And before you get on me about Christianity vs. Islam and how Islam is “peaceful”, just read a history book about who started and is continuing the fight, and who the only group was that impeded and stopped their advance. You can thank “Huns” “Vandals” and “Soldiers” of the Catholic/Christian type who saved our (Christendom) way of life.

  • Pauli: Investor’s Business Daily, eh? [Sigh]

  • Ut videam

    Sure, Mr. Iafrate, because Investor’s Business Daily is far more ridiculous a source than al-Jazeera, right?

    [Sigh]

  • What’s worthy of a sigh is when IBD has to pick up the slack in news reporting that should be covered by the major outlets. Excerpt:

    Earlier in the year, the Iraq debate was the top story week in and week out, grabbing from 11% to 15% of coverage, according to an index compiled by the Project for Excellence in Journalism and monitoring 48 mainstream news outlets.

    Over the first six months, and until the surge was in place, the Iraq debate averaged 11% of the coverage. Since then, it’s averaged about 7% per week — a decline of 36%. The second-half percentage would be even lower if not for a 36% spike in the coverage during the week of Sept. 9, when Gen. Petraeus delivered his long-anticipated progress report.

    Many military analysts — including some who don’t support the war — have concluded that the U.S. and its allies are on the verge of winning.

    But unlike earlier news about Abu Ghraib, Guantanamo, alleged mistreatment of enemy combatants, supposed “assaults on civil rights” from the Patriot Act and other allegations of U.S. misconduct, the media seem strangely uninterested now.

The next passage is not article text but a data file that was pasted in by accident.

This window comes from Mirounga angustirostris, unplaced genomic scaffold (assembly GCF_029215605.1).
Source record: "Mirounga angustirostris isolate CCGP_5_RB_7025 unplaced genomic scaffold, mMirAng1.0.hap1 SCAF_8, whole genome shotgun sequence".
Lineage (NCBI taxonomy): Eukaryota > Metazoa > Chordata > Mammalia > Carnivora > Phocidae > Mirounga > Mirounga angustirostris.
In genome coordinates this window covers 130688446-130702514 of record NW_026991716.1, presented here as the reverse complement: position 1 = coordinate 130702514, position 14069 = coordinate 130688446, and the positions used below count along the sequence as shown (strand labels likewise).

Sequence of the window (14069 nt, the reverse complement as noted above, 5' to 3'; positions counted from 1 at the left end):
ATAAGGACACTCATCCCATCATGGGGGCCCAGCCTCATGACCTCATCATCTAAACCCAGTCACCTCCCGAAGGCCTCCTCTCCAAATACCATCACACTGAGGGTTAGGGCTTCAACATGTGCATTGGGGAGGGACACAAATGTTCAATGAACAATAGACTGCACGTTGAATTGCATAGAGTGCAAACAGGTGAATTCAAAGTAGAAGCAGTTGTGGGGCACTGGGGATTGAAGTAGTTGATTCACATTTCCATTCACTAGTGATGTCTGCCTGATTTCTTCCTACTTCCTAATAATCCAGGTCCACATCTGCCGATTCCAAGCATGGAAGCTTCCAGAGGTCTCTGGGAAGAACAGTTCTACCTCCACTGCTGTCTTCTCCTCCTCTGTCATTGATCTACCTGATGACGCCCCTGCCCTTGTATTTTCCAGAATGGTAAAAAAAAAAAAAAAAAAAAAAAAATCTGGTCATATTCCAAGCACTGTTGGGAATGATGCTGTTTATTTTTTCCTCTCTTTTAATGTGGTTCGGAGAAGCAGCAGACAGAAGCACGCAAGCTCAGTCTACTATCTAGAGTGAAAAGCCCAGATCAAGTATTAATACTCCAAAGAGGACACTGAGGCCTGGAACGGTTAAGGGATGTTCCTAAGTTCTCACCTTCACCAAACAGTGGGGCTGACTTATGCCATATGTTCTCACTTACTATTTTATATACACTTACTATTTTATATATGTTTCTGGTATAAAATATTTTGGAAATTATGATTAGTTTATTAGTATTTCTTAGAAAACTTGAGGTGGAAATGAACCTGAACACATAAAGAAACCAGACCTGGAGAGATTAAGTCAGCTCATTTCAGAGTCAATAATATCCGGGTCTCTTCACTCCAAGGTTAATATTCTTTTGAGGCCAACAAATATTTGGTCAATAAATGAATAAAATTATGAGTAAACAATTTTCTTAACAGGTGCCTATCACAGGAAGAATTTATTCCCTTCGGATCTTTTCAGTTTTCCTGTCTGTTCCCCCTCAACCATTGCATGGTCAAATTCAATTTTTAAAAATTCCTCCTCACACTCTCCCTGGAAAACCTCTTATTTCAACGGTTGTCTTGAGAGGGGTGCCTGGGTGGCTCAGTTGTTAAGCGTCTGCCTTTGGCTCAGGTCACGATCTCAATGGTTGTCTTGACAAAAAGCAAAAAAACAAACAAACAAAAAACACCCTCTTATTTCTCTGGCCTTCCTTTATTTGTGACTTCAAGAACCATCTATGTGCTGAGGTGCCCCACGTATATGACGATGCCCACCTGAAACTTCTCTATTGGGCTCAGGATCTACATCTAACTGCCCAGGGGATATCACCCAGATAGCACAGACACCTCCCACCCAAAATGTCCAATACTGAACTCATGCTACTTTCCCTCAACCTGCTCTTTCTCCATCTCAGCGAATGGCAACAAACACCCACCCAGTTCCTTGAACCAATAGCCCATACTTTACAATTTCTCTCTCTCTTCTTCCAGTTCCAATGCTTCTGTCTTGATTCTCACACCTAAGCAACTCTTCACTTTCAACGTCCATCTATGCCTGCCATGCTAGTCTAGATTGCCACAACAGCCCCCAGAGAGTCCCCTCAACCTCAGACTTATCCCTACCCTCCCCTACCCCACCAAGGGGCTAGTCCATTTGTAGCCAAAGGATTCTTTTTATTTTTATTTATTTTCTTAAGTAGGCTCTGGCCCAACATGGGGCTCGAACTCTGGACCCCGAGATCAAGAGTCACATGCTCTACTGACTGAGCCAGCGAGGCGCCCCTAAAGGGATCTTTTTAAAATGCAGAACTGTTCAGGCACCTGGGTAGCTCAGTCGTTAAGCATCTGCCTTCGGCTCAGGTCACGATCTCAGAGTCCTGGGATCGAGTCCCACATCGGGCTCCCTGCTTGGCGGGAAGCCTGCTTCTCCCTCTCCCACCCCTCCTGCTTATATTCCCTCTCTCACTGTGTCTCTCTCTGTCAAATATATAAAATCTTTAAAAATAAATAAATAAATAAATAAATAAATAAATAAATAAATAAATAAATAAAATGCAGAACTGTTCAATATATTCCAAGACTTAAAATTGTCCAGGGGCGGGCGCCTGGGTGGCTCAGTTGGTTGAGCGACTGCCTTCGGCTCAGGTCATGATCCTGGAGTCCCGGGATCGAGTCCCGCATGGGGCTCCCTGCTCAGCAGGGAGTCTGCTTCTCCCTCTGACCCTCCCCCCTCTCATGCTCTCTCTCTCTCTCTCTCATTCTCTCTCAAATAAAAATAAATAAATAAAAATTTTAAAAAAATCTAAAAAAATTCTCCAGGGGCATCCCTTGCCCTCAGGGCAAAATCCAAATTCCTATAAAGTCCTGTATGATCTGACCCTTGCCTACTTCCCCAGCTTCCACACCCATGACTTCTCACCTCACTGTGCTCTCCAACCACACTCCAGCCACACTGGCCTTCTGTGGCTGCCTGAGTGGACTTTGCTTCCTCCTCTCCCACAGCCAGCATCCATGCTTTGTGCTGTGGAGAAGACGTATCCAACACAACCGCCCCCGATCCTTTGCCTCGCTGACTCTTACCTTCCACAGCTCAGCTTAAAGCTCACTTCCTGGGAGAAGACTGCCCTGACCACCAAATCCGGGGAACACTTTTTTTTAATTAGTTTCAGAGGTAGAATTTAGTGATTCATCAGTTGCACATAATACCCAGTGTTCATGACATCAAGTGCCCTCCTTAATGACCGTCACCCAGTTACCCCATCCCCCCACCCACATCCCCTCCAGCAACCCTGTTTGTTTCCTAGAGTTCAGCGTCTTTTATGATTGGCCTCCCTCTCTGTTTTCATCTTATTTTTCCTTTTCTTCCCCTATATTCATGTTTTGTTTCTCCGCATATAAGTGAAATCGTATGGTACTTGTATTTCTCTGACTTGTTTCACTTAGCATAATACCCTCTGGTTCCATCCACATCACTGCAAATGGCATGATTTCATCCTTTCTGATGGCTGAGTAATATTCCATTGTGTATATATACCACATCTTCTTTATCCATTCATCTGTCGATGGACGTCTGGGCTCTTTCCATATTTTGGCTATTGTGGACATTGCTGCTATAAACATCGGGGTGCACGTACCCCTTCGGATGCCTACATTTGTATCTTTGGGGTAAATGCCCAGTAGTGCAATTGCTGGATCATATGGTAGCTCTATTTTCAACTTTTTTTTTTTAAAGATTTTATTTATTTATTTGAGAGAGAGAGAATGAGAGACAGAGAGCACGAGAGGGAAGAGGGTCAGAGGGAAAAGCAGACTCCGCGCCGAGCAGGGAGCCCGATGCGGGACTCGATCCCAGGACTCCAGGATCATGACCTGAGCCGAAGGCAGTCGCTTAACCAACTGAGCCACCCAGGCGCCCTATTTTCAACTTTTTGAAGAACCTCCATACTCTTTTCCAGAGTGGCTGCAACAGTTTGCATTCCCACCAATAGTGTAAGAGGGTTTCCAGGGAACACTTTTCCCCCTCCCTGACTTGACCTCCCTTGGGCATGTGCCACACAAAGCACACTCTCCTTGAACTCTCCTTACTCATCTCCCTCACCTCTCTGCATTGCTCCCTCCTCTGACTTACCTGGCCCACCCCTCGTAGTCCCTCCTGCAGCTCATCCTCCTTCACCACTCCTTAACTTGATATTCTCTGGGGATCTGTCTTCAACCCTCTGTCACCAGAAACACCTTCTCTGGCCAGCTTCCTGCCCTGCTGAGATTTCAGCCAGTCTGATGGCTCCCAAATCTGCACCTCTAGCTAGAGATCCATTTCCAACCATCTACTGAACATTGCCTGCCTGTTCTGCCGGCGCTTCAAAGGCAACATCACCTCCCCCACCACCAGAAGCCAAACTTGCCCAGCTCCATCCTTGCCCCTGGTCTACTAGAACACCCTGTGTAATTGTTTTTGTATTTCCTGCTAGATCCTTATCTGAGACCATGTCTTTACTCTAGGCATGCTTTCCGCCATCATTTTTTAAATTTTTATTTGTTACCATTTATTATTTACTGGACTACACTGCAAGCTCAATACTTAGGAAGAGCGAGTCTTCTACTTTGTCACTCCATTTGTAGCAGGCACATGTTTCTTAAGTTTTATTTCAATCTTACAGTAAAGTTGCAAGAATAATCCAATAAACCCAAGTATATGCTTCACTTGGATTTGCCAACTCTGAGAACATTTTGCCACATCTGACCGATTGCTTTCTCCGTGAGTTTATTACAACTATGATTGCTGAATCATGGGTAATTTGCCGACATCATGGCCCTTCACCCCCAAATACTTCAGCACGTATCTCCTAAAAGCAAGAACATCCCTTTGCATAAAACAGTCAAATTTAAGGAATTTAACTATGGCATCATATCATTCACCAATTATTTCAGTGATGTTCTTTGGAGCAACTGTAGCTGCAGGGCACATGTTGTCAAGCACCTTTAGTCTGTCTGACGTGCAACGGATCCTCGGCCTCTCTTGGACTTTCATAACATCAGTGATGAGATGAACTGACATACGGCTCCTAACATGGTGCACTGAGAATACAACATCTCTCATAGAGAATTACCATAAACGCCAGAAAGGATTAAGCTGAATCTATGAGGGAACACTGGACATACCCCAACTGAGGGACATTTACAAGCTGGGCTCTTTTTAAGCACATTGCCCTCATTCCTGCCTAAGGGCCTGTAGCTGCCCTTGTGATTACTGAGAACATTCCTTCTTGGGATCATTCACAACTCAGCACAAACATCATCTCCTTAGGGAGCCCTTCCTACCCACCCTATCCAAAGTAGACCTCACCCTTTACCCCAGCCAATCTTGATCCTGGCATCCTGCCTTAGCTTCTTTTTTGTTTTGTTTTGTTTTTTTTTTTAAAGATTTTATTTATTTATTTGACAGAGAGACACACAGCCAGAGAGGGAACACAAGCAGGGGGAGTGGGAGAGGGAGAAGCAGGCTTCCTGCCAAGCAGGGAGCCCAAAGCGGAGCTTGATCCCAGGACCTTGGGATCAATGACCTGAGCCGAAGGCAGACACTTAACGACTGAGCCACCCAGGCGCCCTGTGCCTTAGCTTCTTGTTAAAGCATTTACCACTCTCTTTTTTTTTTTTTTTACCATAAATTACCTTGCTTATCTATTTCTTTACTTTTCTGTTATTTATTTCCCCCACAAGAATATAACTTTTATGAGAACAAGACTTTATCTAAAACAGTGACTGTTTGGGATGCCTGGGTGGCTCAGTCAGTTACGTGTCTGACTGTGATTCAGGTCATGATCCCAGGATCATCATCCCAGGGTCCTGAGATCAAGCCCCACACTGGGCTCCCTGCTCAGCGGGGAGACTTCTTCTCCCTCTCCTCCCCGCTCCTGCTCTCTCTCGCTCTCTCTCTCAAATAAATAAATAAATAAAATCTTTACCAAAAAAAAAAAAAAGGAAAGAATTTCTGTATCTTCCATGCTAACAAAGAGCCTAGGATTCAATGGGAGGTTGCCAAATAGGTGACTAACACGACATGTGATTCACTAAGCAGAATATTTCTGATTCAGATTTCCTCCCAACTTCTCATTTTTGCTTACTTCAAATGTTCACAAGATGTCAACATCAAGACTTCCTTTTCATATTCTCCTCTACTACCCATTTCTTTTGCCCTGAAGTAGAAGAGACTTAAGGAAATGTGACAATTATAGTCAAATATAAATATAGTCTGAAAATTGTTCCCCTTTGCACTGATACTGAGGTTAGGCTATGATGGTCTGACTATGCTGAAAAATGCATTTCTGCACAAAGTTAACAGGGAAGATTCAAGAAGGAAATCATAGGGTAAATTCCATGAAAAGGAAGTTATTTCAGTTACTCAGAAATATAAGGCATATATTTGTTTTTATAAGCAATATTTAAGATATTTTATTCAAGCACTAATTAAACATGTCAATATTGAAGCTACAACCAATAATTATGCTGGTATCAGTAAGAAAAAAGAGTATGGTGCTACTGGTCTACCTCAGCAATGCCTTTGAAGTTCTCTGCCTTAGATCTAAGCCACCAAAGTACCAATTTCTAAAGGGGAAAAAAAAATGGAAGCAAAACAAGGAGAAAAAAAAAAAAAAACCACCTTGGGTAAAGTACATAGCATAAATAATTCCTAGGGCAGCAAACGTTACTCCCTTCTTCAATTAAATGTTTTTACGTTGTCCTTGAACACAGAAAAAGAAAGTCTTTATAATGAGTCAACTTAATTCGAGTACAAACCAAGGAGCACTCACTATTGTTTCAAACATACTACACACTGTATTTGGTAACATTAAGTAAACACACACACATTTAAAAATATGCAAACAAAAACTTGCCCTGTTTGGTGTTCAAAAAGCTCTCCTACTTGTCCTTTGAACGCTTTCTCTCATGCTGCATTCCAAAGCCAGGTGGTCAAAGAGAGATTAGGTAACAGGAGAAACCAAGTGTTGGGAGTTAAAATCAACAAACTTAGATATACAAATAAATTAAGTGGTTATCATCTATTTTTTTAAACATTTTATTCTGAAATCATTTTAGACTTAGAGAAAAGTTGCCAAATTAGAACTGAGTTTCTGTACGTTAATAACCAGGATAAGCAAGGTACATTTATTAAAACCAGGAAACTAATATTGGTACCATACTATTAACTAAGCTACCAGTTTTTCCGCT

Since 9/11, when Petraeus gave his surge testimony, a number of stories have emerged that the U.S. and its allies in Iraq’s government appear to be on the verge of a stunning success.

    Hey, Ut V, betcha a whole dollar that no one answers TeutonicTim’s comment.

  • TeutonicTim

    Of course noone would answer me. Everyone “knows” there’s no reason to be in Iraq, especially since Saddam “never” had or used WMDs or shipped them to Syria. Everyone “knows” that the entirety of the Mohammedan world is just peachy. Everyone “knows” that Bush’s axis of evil was just warmongering (even though Israel blew up an actual nuclear device in Syria just delivered from North Korea)

    It’s just more fun to speak in derogatory terms about Soldiers, or forget that if Clinton hadn’t cut the military so much we wouldn’t need “huns” and “Vandals” to pick up the slack.

  • Ut videam, I’m fine w/ al-Jazeera. The fact that the United States has bombed its headquarters on occasion is telling. So much for “spreading democracy.”

    Pauli, Are your seriously suggesting that major news outlets have not reported on the “good things” happening in Iraq? I rarely watch TV news, but when I do I’m bound to see a story like that.

    Tim, thanks. I was concerned that we hadn’t heard anything recently from the “blame Clinton” crowd.

  • TeutonicTim

    No problem. Someone’s got to counter the overwhelming “blame the Republicans” crowd bias here.

  • major news outlets > TV News

  • Ut videam

    I know you’re fine with al-Jazeera. And the fact that the U.S. has bombed its headquarters on occasion certainly is telling. After all, the existence of a free mouthpiece for al-Qaedapress is a cornerstone of democracy.